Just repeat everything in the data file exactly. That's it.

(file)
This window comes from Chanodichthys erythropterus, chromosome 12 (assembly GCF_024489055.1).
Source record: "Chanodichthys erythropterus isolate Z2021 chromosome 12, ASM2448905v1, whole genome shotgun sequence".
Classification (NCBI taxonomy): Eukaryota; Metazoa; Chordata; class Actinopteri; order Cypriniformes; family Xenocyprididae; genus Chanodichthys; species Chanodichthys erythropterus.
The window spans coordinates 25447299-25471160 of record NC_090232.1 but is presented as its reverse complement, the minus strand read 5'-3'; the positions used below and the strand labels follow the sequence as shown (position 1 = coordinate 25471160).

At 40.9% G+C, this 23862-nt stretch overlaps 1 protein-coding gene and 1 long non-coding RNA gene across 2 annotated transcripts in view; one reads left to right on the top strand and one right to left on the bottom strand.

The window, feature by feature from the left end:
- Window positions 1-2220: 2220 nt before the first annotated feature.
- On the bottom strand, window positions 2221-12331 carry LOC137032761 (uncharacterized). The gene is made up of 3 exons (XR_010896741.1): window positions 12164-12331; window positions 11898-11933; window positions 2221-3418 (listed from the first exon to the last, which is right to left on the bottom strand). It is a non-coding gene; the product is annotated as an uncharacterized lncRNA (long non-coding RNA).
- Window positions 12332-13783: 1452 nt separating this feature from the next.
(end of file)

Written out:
This window comes from Chanodichthys erythropterus, chromosome 12 (assembly GCF_024489055.1).
Source record: "Chanodichthys erythropterus isolate Z2021 chromosome 12, ASM2448905v1, whole genome shotgun sequence".
Classification (NCBI taxonomy): Eukaryota; Metazoa; Chordata; class Actinopteri; order Cypriniformes; family Xenocyprididae; genus Chanodichthys; species Chanodichthys erythropterus.
The window spans coordinates 25447299-25471160 of record NC_090232.1 but is presented as its reverse complement, the minus strand read 5'-3'; the positions used below and the strand labels follow the sequence as shown (position 1 = coordinate 25471160).

At 40.9% G+C, this 23862-nt stretch overlaps 1 protein-coding gene and 1 long non-coding RNA gene across 2 annotated transcripts in view; one reads left to right on the top strand and one right to left on the bottom strand.

The window, feature by feature from the left end:
- Window positions 1-2220: 2220 nt before the first annotated feature.
- On the bottom strand, window positions 2221-12331 carry LOC137032761 (uncharacterized). The gene is made up of 3 exons (XR_010896741.1): window positions 12164-12331; window positions 11898-11933; window positions 2221-3418 (listed from the first exon to the last, which is right to left on the bottom strand). It is a non-coding gene; the product is annotated as an uncharacterized lncRNA (long non-coding RNA).
- Window positions 12332-13783: 1452 nt separating this feature from the next.